My first Joe toys were a Cobra H.I.S.S tank and Snake Eyes. The attention to detail was what really got me hooked. Prior to that, I had come across issue 17 of the comic book which opens with Hawk with an oozing gunshot wound to the chest and Cobra Commander speeding off in a H.I.S.S. tank. That Christmas my collection grew to include the MOBAT, MMS, a F.A.N.G. gyrocopter, and several figures. A few of the figures didn't have the swivel-arm battle grip yet, a feature that added a swivel joint to the upper arm and allowed the figures to hold rifles and other weapons with two hands. I would sometimes resort to gently biting down on the hands to improve the grip on certain weapons. But as with all plastic toys, there was limit to the amount of abuse their little bodies and the black rubber band that held them together could handle. The same went with everything else. In fact, a lot of really important parts would snap off, like the rotor on the Dragonfly helicopter, or gear-toothed fin on the H.A.L. that held the laser in position. (By the way, has by far the best online archive of Joe toys from the 80s, a well as documentation of parts that were easily broken or lost.) Another thing that really gave the toys a sense of realism was the set of blueprints and character file cards that came with every toy. It was always cool to know what something was, even if it was just molded into the body of the vehicle. I had been into building military models since the 3rd grade, so my fascination with seeing big machines in miniature developed at an early age. Around the same time, I discovered robot models from Japan, which also included stats and detailed isometrics, cutaways, and perspective drawings of the mechs and other vehicles. The illustrations on both the model kits and the Joe toys were another feature that gave the products an unforgettable "gotta have it" vibe.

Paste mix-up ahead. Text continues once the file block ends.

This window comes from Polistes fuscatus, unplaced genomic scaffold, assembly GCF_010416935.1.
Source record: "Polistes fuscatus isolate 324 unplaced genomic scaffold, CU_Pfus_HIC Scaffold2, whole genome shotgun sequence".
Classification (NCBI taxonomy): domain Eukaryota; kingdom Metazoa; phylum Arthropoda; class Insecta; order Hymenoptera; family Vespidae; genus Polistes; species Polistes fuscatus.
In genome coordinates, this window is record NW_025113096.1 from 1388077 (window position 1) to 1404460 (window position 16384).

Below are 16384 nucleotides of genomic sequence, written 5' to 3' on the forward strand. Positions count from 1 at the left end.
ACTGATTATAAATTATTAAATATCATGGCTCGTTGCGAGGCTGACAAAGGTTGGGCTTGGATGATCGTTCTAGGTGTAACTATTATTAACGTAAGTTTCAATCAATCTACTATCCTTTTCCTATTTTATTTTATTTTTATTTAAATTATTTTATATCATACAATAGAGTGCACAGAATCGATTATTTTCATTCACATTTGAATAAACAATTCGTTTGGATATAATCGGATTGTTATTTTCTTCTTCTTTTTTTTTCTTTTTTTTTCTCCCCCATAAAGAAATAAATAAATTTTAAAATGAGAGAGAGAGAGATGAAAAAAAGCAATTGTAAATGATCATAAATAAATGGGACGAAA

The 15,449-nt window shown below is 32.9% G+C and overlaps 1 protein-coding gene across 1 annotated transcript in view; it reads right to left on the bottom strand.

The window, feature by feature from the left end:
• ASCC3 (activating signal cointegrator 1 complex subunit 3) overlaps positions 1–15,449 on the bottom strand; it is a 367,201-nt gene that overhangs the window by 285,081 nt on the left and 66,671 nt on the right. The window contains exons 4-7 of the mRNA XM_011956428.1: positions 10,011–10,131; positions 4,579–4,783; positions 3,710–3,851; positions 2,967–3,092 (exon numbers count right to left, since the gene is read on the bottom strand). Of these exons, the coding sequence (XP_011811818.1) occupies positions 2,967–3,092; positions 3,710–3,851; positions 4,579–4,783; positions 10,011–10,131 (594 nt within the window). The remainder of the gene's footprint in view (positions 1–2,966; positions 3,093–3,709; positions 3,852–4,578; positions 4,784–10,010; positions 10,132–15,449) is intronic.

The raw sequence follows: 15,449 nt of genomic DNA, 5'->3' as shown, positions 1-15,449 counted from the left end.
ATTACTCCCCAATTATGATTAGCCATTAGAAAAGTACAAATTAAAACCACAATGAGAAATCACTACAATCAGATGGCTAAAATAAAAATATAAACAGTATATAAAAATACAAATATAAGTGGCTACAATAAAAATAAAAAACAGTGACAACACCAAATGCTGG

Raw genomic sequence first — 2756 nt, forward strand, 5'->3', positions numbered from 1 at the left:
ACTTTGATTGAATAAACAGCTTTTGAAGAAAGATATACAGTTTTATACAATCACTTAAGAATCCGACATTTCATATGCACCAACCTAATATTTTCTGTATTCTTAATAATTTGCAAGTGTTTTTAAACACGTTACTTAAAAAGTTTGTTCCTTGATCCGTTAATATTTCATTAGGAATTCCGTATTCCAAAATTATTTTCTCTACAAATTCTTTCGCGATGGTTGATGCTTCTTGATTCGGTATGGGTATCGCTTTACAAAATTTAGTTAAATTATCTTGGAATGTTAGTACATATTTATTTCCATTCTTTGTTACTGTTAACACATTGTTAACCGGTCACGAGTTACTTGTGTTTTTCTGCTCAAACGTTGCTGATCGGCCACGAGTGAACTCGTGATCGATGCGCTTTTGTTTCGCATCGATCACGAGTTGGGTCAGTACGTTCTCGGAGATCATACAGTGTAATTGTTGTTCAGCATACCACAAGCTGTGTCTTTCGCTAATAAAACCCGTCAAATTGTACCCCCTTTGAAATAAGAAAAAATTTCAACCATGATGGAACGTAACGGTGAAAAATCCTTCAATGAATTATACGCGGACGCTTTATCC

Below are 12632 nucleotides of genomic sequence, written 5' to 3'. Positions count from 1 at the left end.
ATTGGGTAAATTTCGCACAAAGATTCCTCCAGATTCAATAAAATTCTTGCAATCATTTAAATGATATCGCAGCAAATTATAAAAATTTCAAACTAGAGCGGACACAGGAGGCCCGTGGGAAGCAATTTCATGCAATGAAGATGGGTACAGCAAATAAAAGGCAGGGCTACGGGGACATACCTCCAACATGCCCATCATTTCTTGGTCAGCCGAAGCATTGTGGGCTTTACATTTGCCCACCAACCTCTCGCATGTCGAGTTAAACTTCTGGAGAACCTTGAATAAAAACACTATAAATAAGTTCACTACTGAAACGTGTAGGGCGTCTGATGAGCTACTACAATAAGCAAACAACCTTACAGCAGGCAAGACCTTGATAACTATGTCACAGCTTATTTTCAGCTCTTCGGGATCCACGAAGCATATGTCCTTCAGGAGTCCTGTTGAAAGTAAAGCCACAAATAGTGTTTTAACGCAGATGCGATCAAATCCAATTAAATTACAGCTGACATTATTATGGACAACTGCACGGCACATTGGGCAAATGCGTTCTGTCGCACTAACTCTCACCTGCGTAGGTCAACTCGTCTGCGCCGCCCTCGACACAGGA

G.I. Joe was also a deeply character driven story told through the file cards printed on the figure and vehicle packages, and the comic book. Everyone had a story. I think this is one of the under-appreciated aspects of the G.I. Joe story. They made a genuine effort to depict the Joes as a diverse team that included men and women from many different walks of life. They ranged from graduates from West Point to quirky misfits, but the common thread was expertise. They were each the best at what they did, and often excelled in areas that would seem ironic or out of character. My favorite example was Tripwire, the nervous, clumsy mine detector who only calms down when dealing with explosives. My guess is that the creators wanted to depict soldiers as human, but also awesome. Many were arms and martial arts experts. (My own martial arts studies started the same year I became a fan of G.I. Joe.)

Cobra, on the other hand, being a homegrown terrorist organization, relied on a few tired villain archetypes of the "Boris and Natasha" variety. But interestingly enough, Cobra's secret base of operations at one time was a quiet town called Springfield. Looking back, I wonder if Hama's message may have been that these model, suburban communities were being too good to be true, and that seclusion and homogeneity was on some level "un-American"?